City: Luxury apartments will sit empty until developer complies with zoning deal

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One Water Street stands 190 feet at its highest point. The developer, PMC Property Group, wants to renege on the affordable-housing option that allowed it bonus height.

A top Philadelphia zoning official said Monday that tenants will not be allowed to move into a luxurious new Delaware waterfront apartment building unless the developer includes 25 affordable units as promised - or offers a suitable alternative, such as ground-floor retail, public art, or a contribution to the city's Housing Trust Fund.

The developer of One Water Street, PMC Property Group, took the Kenney administration by surprise recently when it asked to be released from an inclusionary housing deal that it cut with the city in 2014. In exchange for a promise to incorporate the below-market rentals into the 250-unit building, the city gave PMC a 48-foot height bonus, allowing the developer to add nearly five floors - and 30 full-priced units - to the design.

Because the apartment house, which towers 190 feet over the Delaware River next to the Ben Franklin Bridge, is virtually finished, the proposed change has put the city in a bind.

The news that PMC was seeking to renege on its affordable housing obligation, first reported on Friday, sparked dozens of outraged comments on local social media sites. Market-rate one-bedroom units would start at $1,795 per month. Subsidized units would go for about half that.

Seeking to clarify the city's position, David Perri, who heads the Department of Licenses and Inspections, said Monday that PMC would be excused from the low-income housing deal only if it could provide other amenities of equal value to compensate for the 48-foot height bonus. Under the waterfront zoning rules, PMC could potentially gain 24 feet for ground-floor retail and 12 feet for public art.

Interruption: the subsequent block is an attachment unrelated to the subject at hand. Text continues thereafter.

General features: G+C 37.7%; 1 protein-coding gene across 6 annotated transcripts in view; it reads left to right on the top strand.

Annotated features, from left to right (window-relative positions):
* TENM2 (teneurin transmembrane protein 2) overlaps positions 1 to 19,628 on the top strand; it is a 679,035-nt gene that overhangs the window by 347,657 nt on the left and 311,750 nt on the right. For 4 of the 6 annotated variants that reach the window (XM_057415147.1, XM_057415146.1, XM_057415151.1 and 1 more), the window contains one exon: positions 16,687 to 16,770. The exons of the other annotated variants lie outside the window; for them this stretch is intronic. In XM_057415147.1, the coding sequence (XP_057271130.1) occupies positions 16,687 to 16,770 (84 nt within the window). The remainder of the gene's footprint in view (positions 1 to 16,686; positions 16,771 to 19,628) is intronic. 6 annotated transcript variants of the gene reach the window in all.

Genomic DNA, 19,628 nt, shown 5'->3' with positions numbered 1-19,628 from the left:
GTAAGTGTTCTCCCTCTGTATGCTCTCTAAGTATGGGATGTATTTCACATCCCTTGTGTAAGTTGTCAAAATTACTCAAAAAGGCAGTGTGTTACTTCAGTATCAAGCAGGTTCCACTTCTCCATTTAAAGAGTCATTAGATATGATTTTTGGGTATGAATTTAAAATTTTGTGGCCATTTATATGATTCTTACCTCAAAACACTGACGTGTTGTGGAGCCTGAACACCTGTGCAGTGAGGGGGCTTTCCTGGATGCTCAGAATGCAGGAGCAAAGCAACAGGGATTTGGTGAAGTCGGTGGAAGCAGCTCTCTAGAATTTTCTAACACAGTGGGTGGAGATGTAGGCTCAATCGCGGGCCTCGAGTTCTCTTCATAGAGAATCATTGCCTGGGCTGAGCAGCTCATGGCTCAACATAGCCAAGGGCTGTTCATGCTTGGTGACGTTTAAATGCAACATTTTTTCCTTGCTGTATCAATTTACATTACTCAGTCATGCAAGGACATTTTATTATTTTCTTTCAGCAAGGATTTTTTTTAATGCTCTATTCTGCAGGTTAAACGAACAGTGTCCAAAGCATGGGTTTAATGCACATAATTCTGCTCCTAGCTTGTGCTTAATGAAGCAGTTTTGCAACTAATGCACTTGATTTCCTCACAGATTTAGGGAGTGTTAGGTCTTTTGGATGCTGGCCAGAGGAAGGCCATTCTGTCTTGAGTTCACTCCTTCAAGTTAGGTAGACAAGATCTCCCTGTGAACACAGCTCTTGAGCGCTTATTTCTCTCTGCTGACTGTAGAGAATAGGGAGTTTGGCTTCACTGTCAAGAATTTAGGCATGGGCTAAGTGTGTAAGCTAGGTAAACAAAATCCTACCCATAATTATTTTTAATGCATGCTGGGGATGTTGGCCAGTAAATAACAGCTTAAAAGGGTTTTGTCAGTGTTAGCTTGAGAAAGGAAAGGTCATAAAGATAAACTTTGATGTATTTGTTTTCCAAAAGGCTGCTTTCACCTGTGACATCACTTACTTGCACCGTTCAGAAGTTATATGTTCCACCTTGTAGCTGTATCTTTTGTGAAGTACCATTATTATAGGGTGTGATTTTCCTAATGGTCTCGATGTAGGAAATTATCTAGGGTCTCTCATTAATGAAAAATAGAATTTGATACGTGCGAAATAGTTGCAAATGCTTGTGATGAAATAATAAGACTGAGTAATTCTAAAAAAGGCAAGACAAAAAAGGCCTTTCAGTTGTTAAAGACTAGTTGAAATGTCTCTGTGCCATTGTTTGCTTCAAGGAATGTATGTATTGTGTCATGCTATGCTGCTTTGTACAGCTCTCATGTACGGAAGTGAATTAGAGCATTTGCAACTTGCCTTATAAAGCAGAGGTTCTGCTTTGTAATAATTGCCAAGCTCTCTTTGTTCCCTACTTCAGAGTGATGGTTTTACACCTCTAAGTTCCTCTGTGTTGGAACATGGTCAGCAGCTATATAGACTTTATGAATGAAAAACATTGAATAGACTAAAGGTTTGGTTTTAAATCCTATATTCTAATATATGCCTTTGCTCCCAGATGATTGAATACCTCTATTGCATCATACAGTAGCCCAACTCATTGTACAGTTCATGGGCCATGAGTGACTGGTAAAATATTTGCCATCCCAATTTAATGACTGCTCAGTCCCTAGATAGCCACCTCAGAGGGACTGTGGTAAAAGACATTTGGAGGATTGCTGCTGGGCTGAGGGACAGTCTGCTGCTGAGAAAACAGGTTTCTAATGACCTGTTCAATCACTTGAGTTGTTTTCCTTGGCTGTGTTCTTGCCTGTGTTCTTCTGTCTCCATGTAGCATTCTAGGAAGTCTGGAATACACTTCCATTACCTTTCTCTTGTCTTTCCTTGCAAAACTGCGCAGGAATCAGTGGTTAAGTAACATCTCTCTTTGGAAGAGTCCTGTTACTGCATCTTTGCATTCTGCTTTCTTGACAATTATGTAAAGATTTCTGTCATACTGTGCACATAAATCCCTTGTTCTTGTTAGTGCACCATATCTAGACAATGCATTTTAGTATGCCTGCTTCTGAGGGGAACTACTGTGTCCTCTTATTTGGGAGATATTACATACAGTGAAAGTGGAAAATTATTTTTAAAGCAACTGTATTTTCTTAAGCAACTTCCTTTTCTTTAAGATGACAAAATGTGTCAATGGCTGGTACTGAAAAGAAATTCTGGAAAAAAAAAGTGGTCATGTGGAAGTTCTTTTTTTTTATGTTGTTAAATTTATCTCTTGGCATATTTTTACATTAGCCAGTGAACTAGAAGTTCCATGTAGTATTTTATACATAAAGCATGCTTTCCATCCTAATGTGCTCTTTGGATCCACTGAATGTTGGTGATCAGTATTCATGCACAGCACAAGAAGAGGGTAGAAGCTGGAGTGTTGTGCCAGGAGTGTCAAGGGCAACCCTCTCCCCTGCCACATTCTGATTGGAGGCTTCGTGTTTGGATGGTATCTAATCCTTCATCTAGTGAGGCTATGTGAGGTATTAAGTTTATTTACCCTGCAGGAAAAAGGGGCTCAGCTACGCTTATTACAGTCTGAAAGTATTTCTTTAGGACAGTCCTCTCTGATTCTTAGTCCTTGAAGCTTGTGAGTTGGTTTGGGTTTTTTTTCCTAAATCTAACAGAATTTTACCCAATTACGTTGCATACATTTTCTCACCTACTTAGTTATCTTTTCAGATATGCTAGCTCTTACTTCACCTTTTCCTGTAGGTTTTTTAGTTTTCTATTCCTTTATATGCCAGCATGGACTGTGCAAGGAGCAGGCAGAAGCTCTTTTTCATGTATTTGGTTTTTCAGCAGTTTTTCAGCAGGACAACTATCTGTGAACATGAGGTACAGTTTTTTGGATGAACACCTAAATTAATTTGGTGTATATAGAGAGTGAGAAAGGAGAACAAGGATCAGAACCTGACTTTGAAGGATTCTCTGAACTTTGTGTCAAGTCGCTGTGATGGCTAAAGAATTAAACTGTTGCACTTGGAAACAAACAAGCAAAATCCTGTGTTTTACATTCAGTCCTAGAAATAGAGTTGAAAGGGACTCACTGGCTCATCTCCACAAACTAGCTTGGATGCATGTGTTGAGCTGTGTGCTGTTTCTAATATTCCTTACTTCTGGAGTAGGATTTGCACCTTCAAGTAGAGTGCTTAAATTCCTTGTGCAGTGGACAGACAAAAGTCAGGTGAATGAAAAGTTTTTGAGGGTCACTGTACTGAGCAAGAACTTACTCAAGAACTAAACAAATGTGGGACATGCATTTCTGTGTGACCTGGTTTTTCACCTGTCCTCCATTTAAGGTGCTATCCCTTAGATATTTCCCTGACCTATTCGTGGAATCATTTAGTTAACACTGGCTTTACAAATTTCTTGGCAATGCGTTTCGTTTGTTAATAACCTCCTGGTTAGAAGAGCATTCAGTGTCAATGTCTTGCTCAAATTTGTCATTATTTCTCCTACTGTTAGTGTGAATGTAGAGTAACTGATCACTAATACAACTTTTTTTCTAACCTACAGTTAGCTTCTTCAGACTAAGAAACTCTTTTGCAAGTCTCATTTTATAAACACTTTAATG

PMC officials declined Monday to discuss their request to alter the bonus agreement, and have given no explanation for their last-minute change of heart.

While such bonus deals are typically arranged before construction starts, a retroactive swap is not illegal. But to make the changes, the developer would have to start the zoning process from scratch.

"They're going to have to apply for a permit all over again," Perri said.

That means One Water Street will have to undergo public hearings with full-dress presentations to the Planning Commission and the Civic Design Review board. While that lengthy process is playing out, Perri said, no certificate of occupancy will be issued for One Water Street. The white-and-orange-plaid building could sit empty for months.

But the decision to abandon the 25 subsidized units for low-income residents has already incensed city's affordable housing advocates.

Beth McConnell, policy director for the Philadelphia Association of Community Development Corporations, said that if the city gives in to PMC's request, "we'll see more developers using this excuse to renege on their commitments."

The high-rise development at Second and Race Streets called the Bridge, scheduled to be completed next year, also received a height bonus for affordable housing.

On Monday, McConnell's group sent a strongly worded letter to Mayor Kenney, urging him not to compromise with PMC unless it agrees to make a substantial payment to the Housing Trust Fund, which provides construction financing for low-income housing. That payment, she suggested, could run as high as $5 million - $200,000 for each of the 25 subsidized units.

One Water Street is not merely the first project constructed on the central Delaware since the city completed its waterfront master plan. It is the first project to take advantage of the inclusionary housing law adopted as part of Nutter-era zoning code reform. The provision was created to encourage the construction of affordable housing in gentrifying neighborhoods.

"The clearly stated objective of the Mixed Income Housing ordinance is to increase the supply of housing available to moderate- or lower-income Philadelphians," the letter from the community development association argued. It noted that PMC would save more than $400,000 a year under the city's 10-year property tax abatement.

"PMC is getting a very good deal from the city and should be held to its promises," the letter argued.

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